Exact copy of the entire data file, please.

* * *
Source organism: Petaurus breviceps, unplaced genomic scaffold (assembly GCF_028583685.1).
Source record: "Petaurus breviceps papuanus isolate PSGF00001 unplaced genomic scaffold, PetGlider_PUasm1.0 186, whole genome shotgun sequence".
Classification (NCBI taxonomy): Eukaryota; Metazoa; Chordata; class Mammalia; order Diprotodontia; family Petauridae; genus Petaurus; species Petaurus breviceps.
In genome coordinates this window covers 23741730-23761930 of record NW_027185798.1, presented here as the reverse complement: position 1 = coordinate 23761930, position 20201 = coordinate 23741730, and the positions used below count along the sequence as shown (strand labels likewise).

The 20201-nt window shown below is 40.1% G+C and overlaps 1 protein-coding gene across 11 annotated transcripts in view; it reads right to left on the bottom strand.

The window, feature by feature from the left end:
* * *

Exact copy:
Source organism: Petaurus breviceps, unplaced genomic scaffold (assembly GCF_028583685.1).
Source record: "Petaurus breviceps papuanus isolate PSGF00001 unplaced genomic scaffold, PetGlider_PUasm1.0 186, whole genome shotgun sequence".
Classification (NCBI taxonomy): Eukaryota; Metazoa; Chordata; class Mammalia; order Diprotodontia; family Petauridae; genus Petaurus; species Petaurus breviceps.
In genome coordinates this window covers 23741730-23761930 of record NW_027185798.1, presented here as the reverse complement: position 1 = coordinate 23761930, position 20201 = coordinate 23741730, and the positions used below count along the sequence as shown (strand labels likewise).

The 20201-nt window shown below is 40.1% G+C and overlaps 1 protein-coding gene across 11 annotated transcripts in view; it reads right to left on the bottom strand.

The window, feature by feature from the left end: